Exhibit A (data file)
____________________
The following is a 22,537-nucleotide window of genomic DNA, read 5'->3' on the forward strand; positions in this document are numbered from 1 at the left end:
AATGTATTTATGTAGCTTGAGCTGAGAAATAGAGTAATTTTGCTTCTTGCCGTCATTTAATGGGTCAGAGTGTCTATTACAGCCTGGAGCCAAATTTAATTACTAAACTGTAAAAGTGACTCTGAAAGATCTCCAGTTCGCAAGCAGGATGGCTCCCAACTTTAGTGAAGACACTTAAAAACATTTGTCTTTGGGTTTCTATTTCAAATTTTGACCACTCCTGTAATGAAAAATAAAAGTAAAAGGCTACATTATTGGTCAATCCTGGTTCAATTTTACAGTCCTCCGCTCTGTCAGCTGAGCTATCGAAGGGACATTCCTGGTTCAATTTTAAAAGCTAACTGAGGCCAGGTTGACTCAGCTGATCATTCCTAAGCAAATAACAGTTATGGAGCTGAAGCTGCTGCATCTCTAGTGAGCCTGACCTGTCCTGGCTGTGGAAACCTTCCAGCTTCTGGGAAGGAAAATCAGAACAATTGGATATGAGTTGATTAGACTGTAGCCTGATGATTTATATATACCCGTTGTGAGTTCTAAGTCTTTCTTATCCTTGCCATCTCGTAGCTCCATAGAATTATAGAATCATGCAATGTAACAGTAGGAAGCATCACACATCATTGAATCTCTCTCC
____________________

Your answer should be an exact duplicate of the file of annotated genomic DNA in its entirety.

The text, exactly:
The following is a 22,537-nucleotide window of genomic DNA, read 5'->3' on the forward strand; positions in this document are numbered from 1 at the left end:
AATGTATTTATGTAGCTTGAGCTGAGAAATAGAGTAATTTTGCTTCTTGCCGTCATTTAATGGGTCAGAGTGTCTATTACAGCCTGGAGCCAAATTTAATTACTAAACTGTAAAAGTGACTCTGAAAGATCTCCAGTTCGCAAGCAGGATGGCTCCCAACTTTAGTGAAGACACTTAAAAACATTTGTCTTTGGGTTTCTATTTCAAATTTTGACCACTCCTGTAATGAAAAATAAAAGTAAAAGGCTACATTATTGGTCAATCCTGGTTCAATTTTACAGTCCTCCGCTCTGTCAGCTGAGCTATCGAAGGGACATTCCTGGTTCAATTTTAAAAGCTAACTGAGGCCAGGTTGACTCAGCTGATCATTCCTAAGCAAATAACAGTTATGGAGCTGAAGCTGCTGCATCTCTAGTGAGCCTGACCTGTCCTGGCTGTGGAAACCTTCCAGCTTCTGGGAAGGAAAATCAGAACAATTGGATATGAGTTGATTAGACTGTAGCCTGATGATTTATATATACCCGTTGTGAGTTCTAAGTCTTTCTTATCCTTGCCATCTCGTAGCTCCATAGAATTATAGAATCATGCAATGTAACAGTAGGAAGCATCACACATCATTGAATCTCTCTCC